2. What if your emotional-support alligator goes missing? Wally may be a cold-blooded companion, but he’s not unlovable. Nor is this self-healing Orangutan. Nor these cats with OCD. Nor is this free-diver who finds belonging in the depths. But maybe Canada’s newest invasive species is. 

3. Old training films. We marvel at how simple (and racist and sexist) life was back then. But these films take us to a safely-distant world where even a nuclear holocaust can be managed. From how to succeed with brunettes, and stories from the Great Depression, to The Enemy Within, and how to build a step-saving kitchen.

New training films? Director Wes Anderson meets Mount Blanc Pens. And The Economist parses how our brains change as we age.

4.The Amish and technology. The Amish don’t reject all technology. They do use it better than most of us. Speaking of which, last week Ukraine began using a ‘digital person’ to announce news from its foreign ministry.

5. Fat people risk. In America, obesity is a national security risk. (The military can’t find enough fit young people to meet their standards). In Germany, obesity is not just a health crisis, it’s a drag on fulfilling your dreams.

6. Latest Trump affronts. Last week, the SEC shut down Trump Media’s auditors for “massive fraud.” BF Borgers was running a sham audit mill’ for Trump and 1,500 other US public companies.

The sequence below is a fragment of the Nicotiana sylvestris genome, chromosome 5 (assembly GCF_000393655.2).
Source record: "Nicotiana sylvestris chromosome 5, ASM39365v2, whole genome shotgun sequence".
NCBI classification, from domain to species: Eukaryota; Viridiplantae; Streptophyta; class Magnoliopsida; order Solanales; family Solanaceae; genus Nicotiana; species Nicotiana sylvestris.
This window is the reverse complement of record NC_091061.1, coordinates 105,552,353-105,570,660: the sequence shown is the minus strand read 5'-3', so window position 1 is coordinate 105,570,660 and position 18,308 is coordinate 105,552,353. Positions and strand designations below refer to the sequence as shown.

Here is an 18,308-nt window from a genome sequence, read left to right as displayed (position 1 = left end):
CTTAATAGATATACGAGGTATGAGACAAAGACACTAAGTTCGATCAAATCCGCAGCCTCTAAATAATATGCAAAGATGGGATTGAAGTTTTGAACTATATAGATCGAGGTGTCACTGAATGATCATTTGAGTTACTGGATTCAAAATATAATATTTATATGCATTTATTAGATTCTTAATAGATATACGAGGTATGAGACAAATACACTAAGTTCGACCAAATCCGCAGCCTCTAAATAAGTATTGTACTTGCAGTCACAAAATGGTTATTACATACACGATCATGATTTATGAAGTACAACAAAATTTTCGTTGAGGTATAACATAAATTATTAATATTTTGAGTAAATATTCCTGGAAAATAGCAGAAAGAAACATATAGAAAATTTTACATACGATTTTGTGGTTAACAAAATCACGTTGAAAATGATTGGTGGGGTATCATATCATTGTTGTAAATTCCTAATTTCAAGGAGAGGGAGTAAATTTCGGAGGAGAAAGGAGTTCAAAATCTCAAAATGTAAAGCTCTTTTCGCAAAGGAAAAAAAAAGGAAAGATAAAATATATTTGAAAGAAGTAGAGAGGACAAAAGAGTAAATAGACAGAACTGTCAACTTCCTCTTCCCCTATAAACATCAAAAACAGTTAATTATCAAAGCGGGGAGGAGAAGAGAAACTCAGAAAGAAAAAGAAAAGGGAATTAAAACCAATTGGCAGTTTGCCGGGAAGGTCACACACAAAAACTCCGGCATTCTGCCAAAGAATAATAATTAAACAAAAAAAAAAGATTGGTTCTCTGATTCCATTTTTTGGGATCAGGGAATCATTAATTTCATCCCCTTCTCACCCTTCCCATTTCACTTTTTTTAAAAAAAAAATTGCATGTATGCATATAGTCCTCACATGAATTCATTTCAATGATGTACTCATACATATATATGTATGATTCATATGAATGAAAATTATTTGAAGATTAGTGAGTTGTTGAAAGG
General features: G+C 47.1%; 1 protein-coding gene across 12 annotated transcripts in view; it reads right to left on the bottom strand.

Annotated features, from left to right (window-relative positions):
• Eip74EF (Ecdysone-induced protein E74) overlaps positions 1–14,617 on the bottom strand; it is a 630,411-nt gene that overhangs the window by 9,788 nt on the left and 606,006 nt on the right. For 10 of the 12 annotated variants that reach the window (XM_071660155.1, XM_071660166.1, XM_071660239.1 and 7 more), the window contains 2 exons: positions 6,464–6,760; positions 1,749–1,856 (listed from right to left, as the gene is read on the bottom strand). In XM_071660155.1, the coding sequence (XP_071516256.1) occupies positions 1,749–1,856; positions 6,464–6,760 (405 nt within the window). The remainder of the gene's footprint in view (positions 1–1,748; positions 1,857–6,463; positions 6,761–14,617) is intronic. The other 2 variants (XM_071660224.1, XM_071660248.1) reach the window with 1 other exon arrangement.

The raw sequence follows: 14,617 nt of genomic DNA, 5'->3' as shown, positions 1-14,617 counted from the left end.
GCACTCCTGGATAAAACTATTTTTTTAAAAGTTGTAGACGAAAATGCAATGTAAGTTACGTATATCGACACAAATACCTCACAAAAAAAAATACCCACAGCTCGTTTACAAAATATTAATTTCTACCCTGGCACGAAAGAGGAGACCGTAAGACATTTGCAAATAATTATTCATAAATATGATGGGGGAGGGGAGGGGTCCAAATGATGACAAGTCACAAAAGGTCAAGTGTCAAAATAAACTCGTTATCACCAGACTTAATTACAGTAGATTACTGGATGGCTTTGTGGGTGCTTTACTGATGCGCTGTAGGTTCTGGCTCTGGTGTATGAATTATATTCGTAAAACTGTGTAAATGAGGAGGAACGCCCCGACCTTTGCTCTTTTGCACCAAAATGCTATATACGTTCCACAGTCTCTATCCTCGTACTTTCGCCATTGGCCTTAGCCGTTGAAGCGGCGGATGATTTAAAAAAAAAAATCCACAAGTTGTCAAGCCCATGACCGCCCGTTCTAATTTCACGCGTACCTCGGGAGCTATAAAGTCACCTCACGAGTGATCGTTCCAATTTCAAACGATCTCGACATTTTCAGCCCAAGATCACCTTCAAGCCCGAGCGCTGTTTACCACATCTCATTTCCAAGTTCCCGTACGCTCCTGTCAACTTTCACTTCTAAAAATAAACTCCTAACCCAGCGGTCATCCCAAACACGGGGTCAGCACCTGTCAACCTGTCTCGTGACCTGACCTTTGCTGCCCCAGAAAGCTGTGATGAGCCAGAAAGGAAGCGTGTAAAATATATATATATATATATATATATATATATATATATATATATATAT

Next, how Trump gets his news. It’s been 8 years since he changed the news media landscape. But as this Politico report says: “…while Trump has dabbled in this new universe, some things haven’t changed: He still prefers reading print papers and will catch recordings from his favourite cable news shows.”

 7. Lists worth listicling. The 30 best architecture firms in Canada. Plus famous books a lot of people hate. Plus 15 universities around the world with extraordinary architecture.Plus 7 computer maintenance tasks you should do every month.

Plus 12 signs that you’re mature. Plus people who find their doppelgangers in museums.

8. Golda Mier speaks in Chicago. In 1948, she was not the Prime Minister of Israel, but the head of the Jewish agency touring America desperate to raise money for her new country.

Douglas Murphy picks up the story: “Meir arrived in Chicago in the middle of a freezing cold winter “without a dime in her pocketbook even to take a taxi.” Wealthy and influential Jews in Chicago were not especially keen on meeting with her. As Henry Montor, the executive vice president of the United Jewish Appeal, recalled, Meir was, to his mind, “an impecunious, unimportant representative, a schnorrer—Yiddish for beggar or layabout.”